Total Hip Replacement

Indications for Total Hip Replacement

There are a variety of conditions which may result in a worn-out hip joint. Most common is osteoarthritis, a “wear-and-tear” condition in which the protective cartilage covering of the joint gradually thins out over time, resulting in progressive hip pain and stiffness. 

More rarely seen are the inflammatory types of arthritis, such as rheumatoid arthritis, which is a medical condition resulting in progressive cartilage loss. Previous injury or deformity to the hip results in changes to the local biomechanical properties of the joint, which may accelerate cartilage loss. 

Another common reason for hip replacement is avascular necrosis, a condition in which the hip loses its blood supply, gradually resulting in the collapse of the joint with concurrent loss of cartilage.

When the joint damage has become sufficiently severe, and the patient’s quality of life is beginning to suffer, a total hip replacement may be indicated.

Historical Perspective

Total hip replacement surgery is a tremendously successful procedure for eliminating pain and restoring function in patients with severe hip arthritis. Most simply put, a total hip replacement involves removal of the damaged cartilage and bone from the ball and socket of the patient’s arthritic hip and replacing these with a new ball-and-socket implant that allows the patient to walk with smooth motion and without pain. 

Historically, a variety of dissection techniques (called surgical approaches) have been used to gain access to the hip joint. Each of these approaches has its own advantages and drawbacks. Most recently, the Direct Anterior Approach, which has been highly utilized in Europe for many years, has gained increasing popularity over the last decade in the United States. 

A Minimally Invasive Technique

The Direct Anterior Approach utilizes an intermuscular plane of dissection, meaning no muscles or tendons need to be cut during the surgery. Because of this preservation of the soft tissues, patients do not require any hip precautions or restrictions during their rehabilitation period.  Immediate weight bearing as tolerated is prescribed, with no restrictions.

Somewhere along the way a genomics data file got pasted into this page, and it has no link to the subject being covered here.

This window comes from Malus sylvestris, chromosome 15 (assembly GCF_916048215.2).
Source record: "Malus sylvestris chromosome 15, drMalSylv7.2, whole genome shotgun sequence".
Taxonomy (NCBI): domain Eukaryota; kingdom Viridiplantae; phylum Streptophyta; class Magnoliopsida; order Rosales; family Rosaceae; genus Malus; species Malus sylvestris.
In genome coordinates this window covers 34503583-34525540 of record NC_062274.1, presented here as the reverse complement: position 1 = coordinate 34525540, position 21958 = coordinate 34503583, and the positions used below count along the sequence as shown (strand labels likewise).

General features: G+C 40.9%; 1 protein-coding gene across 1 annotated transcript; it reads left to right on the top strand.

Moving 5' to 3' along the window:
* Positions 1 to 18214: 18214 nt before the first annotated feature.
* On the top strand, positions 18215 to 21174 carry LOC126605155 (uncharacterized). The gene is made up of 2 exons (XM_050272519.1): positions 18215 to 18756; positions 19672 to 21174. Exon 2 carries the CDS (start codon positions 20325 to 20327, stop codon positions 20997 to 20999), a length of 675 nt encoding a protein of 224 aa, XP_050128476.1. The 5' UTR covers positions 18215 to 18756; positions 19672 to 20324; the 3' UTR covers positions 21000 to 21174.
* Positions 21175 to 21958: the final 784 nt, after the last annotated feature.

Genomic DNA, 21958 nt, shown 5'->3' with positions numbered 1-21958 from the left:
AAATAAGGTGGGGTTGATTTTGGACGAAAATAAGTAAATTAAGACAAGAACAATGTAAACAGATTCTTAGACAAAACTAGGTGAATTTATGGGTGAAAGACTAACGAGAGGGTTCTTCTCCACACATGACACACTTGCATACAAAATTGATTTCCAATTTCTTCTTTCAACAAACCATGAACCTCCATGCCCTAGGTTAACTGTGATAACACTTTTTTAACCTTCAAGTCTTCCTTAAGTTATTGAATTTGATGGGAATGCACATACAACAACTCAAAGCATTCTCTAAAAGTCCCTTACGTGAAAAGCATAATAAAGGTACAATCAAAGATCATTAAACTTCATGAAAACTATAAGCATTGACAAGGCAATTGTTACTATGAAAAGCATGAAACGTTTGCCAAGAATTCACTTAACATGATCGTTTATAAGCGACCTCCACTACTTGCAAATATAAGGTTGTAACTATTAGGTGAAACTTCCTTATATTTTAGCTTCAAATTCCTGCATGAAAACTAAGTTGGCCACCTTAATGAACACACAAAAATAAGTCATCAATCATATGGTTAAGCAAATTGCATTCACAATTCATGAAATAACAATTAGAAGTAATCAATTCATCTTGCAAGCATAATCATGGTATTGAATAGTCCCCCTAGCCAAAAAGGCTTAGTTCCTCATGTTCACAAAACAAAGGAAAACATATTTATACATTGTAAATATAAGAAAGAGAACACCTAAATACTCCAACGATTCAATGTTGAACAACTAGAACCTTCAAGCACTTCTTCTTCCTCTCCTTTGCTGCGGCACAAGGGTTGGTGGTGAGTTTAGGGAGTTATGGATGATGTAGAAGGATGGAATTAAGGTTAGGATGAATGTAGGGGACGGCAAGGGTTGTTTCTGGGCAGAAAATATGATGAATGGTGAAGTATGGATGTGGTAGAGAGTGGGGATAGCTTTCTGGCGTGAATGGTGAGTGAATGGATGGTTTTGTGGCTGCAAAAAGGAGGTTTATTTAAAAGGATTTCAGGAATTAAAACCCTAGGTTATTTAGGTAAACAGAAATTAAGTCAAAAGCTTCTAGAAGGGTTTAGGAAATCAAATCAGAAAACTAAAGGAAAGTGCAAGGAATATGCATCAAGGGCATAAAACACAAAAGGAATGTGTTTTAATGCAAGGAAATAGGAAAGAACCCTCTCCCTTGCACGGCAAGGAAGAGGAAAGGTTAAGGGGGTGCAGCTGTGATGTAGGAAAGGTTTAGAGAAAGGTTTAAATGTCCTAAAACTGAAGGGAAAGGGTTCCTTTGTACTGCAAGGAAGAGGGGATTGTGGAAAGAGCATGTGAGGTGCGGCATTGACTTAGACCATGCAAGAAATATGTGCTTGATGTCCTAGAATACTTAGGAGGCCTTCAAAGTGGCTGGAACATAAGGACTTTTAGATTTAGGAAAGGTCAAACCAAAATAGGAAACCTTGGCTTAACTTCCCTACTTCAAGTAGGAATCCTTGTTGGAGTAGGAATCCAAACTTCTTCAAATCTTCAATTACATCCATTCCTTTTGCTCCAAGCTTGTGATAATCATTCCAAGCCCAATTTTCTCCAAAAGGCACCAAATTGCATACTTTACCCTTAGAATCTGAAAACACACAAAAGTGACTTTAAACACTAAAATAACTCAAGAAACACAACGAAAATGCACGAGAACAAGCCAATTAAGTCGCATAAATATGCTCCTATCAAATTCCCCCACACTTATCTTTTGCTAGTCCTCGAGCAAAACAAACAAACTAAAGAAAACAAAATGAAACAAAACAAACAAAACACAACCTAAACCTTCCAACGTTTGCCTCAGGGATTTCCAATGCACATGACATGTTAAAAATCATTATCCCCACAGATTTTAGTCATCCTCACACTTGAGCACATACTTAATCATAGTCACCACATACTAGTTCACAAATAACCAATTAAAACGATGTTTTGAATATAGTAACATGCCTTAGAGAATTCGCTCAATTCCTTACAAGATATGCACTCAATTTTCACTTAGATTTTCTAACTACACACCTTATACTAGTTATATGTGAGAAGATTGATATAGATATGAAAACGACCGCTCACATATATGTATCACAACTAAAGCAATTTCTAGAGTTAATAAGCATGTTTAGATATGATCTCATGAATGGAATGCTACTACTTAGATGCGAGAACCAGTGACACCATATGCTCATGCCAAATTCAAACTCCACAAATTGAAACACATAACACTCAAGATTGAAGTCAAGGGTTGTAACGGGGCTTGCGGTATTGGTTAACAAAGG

Surgical Technique: Patient Positioning, Limb Control, and Fluoroscopy-Assisted Computer Navigation

During a hip replacement using the Direct Anterior Approach, the patient is positioned supine on a traction table (the Hana® table) that allows independent positioning of the limbs during surgery. This position facilitates the use of C-arm fluoroscopy. C-arm fluoroscopy is an intra-operative x-ray camera that projects images on a computer monitor in the operating room and is used to navigate the position of the hip socket and stem in real-time during the procedure. The fluoroscopic images are analyzed by computer software (OrthoGrid Systems, Inc.), which registers multiple anatomic landmarks in order to calculate socket position, leg length, and offset.  This allows the surgeon to make small adjustments intra-operatively, in order to ensure an anatomic reconstruction.

Post-Operative Recovery

After a direct anterior total hip replacement, patients may immediately weight bear as tolerated, with no restrictions. Specific physical therapy protocols are available on the website and will be initiated by your physical therapist. 

For the first 2-4 weeks, patients are encouraged to walk, practice going up and down stairs, and generally resume the activities of daily living. 

By 2-4 weeks, most patients have discontinued the need for a cane and are walking unsupported. 

From 6-12 weeks, the patient will notice larger gains in physical therapy in terms of endurance, range of motion, and strength. 

Usually by 12 weeks, the patient is starting to feel close to normal and is resuming most activities, but many patients continue to see ongoing improvement even up through one year after surgery.